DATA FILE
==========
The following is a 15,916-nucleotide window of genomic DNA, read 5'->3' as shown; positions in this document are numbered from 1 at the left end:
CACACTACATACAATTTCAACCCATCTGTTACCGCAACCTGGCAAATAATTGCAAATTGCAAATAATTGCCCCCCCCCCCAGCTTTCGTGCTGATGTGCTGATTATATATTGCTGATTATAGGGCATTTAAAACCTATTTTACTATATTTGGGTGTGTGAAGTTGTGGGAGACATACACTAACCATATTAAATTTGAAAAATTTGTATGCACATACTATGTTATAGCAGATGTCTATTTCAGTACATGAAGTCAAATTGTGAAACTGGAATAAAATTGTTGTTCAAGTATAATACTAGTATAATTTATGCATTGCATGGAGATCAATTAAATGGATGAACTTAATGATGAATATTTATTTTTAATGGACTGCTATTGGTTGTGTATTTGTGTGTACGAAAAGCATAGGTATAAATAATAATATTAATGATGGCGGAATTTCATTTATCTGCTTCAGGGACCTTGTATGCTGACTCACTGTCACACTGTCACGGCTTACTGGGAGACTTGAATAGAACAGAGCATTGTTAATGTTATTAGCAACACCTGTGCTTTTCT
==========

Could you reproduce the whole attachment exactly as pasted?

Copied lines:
The following is a 15,916-nucleotide window of genomic DNA, read 5'->3' as shown; positions in this document are numbered from 1 at the left end:
CACACTACATACAATTTCAACCCATCTGTTACCGCAACCTGGCAAATAATTGCAAATTGCAAATAATTGCCCCCCCCCCCAGCTTTCGTGCTGATGTGCTGATTATATATTGCTGATTATAGGGCATTTAAAACCTATTTTACTATATTTGGGTGTGTGAAGTTGTGGGAGACATACACTAACCATATTAAATTTGAAAAATTTGTATGCACATACTATGTTATAGCAGATGTCTATTTCAGTACATGAAGTCAAATTGTGAAACTGGAATAAAATTGTTGTTCAAGTATAATACTAGTATAATTTATGCATTGCATGGAGATCAATTAAATGGATGAACTTAATGATGAATATTTATTTTTAATGGACTGCTATTGGTTGTGTATTTGTGTGTACGAAAAGCATAGGTATAAATAATAATATTAATGATGGCGGAATTTCATTTATCTGCTTCAGGGACCTTGTATGCTGACTCACTGTCACACTGTCACGGCTTACTGGGAGACTTGAATAGAACAGAGCATTGTTAATGTTATTAGCAACACCTGTGCTTTTCT